Dracunculus medinensis, also known as the Guinea Worm, has been the cause of parasitic infection in humans for hundreds of thousands of years.
This worm is the largest of the tissue parasite affecting humans. The adult female, which carries about 3 million embryos, can measure 600 to 800 mm in length and 2 mm in diameter. The parasite migrates through the victim’s subcutaneous tissues causing severe pain especially when it occurs in the joints. The worm eventually emerges (from the feet in most of the cases), causing an intensely painful oedema, a blister and an ulcer accompanied by fever, nausea and vomiting.
It is also unique in that it requires a human host for a part of its life-cycle.
The larval stages are hosted by water borne copepods that are ingested by humans via infested water. The mature worm can reach 3 feet in length, and cause an itching/burning sensation that leads to the use of water to cool the affected limb. The next generation of larvae is then released into the water to continue the cycle.
In 1986, there were an estimated 3.5 million people infected with guinea worm. This inspired ex US President to begin an eradication process.
That community-driven process, coördinated by the Carter Center and executed by the South Sudan Ministry of Health, village volunteers, and trained technical advisors, is driving the parasite out of its last remaining human hosts. Each person known to be infected with the worm, along with every village in which outbreaks have occurred or are occurring, is tracked. Intervention is multi-pronged: the infected are quarantined, since patients with emergent worms must be kept away from water sources; containment-care facilities welcome not just the victims but their dependents, too; local education programs focus on water filtration.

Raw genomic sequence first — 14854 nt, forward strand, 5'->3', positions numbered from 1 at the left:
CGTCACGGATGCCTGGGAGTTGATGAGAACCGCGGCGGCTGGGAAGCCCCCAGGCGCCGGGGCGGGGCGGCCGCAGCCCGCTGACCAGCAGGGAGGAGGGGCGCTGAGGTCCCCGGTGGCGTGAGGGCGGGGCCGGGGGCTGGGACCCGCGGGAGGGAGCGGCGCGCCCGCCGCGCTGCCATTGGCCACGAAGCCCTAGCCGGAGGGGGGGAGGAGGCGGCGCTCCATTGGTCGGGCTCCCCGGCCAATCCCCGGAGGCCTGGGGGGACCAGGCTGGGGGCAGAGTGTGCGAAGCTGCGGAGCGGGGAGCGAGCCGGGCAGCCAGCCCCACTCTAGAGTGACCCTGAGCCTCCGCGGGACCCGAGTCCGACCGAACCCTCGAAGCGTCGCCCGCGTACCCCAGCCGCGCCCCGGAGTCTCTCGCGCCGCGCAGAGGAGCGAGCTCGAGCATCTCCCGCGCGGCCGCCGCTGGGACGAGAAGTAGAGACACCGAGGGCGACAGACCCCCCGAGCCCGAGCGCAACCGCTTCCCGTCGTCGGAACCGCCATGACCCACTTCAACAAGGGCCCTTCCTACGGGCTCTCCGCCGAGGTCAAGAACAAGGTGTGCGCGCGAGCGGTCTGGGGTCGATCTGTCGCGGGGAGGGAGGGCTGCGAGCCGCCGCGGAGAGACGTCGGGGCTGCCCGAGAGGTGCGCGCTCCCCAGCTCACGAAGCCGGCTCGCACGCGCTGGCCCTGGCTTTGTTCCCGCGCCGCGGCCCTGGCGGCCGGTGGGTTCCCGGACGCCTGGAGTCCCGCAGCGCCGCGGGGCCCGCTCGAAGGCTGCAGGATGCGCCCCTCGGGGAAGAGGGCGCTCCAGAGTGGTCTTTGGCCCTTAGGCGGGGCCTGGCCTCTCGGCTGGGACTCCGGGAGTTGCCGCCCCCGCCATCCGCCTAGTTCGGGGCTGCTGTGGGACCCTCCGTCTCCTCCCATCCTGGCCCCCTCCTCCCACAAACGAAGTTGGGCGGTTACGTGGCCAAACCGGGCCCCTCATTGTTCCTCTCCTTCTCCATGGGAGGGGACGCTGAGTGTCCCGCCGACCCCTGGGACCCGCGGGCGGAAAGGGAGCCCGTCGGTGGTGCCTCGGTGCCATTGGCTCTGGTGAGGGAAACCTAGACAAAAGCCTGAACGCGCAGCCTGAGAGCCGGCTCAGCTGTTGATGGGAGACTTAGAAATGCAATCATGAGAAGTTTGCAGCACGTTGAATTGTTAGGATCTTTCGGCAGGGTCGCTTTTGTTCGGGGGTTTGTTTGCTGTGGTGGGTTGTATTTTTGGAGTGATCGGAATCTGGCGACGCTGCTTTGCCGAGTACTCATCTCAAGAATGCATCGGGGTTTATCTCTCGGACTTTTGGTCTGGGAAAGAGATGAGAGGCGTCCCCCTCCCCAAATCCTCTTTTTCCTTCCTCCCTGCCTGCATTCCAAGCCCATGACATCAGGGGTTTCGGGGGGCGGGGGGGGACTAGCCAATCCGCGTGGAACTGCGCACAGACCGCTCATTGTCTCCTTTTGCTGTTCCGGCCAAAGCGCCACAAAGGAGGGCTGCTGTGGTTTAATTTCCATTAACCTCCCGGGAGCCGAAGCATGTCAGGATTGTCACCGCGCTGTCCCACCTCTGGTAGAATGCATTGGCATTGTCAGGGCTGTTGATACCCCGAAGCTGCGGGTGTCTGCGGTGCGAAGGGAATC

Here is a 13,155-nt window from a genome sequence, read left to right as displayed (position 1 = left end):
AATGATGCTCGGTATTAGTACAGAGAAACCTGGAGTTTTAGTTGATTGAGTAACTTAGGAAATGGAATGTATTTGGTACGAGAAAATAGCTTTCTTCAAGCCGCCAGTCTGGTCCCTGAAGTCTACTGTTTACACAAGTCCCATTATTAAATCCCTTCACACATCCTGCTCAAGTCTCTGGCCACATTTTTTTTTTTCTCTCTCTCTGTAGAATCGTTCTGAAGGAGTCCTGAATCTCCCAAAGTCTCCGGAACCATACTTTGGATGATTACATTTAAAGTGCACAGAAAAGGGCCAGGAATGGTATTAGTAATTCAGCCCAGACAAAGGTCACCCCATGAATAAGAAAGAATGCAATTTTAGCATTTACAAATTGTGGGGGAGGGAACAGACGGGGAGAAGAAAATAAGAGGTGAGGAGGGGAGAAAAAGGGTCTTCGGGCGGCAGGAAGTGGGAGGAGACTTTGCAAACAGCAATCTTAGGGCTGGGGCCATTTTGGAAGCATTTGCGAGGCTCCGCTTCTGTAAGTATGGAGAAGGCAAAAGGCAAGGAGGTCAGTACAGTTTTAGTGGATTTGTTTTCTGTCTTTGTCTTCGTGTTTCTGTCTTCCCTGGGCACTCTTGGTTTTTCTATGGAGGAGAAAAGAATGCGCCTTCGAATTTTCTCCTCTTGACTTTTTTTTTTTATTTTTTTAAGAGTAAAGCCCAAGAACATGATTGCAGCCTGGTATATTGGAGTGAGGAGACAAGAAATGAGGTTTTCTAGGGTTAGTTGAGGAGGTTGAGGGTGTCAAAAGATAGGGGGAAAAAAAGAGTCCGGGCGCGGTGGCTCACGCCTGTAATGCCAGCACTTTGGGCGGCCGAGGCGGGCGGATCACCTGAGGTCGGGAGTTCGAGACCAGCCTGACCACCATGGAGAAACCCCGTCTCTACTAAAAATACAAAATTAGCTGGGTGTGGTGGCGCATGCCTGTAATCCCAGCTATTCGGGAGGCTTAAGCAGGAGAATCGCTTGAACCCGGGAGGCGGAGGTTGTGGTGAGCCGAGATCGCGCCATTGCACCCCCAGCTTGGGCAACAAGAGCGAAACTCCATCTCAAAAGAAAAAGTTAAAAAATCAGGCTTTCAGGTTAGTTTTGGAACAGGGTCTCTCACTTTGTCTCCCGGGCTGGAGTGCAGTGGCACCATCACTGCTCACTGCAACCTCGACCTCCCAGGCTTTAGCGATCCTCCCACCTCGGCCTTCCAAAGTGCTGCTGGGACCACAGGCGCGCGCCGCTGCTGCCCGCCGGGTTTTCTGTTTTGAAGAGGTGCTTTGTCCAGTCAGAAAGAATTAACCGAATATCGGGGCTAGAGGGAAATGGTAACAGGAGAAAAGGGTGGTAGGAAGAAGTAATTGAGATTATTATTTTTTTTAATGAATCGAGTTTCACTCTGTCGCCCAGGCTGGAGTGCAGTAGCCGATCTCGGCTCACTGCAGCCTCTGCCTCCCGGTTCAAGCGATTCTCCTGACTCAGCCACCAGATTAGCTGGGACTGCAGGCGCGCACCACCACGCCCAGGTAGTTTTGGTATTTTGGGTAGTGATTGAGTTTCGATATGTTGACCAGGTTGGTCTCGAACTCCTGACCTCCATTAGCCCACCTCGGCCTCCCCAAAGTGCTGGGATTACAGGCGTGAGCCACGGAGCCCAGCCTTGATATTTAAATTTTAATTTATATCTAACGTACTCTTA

These efforts have resulted in only 542 reported cases in 2012 and only 35 in the first 4 months of 2013. Mark Sidell, the author of the New Yorker article describes some additional and unforeseen benefits of these programs.
Many years ago, when I was beginning a career in parasitology, I was told about the “parasitologists dilemma,” a spin on the Malthusian catastrophe. The premise was that, should parasitologists actually manage to eradicate infectious diseases caused by parasites, we’d be morally responsible for thrusting millions of people into the inevitable conflict and poverty that would result from population growth and increased pressures on a limited food supply. But in every place where the guinea worm has been eliminated, the very opposite is true. Just a couple of decades ago, Ghana and Mauritania had thousands upon thousands of cases. Now, both countries are free not only of guinea worm but, increasingly, of the shackles of poverty: per capita G.D.P. has tripled, the number of people living on less than a dollar a day has been halved, and the birth rate has plummeted. This, obviously, is the result of many factors besides guinea worms. But I can say this: so much for Malthus.
The modern era has sometimes been referred to as another great extinction event (holocene extinction) to rival those of the past. Although this comparison is debatable, some extinctions, such as Dracunculus medinensi, are not in the least regrettable.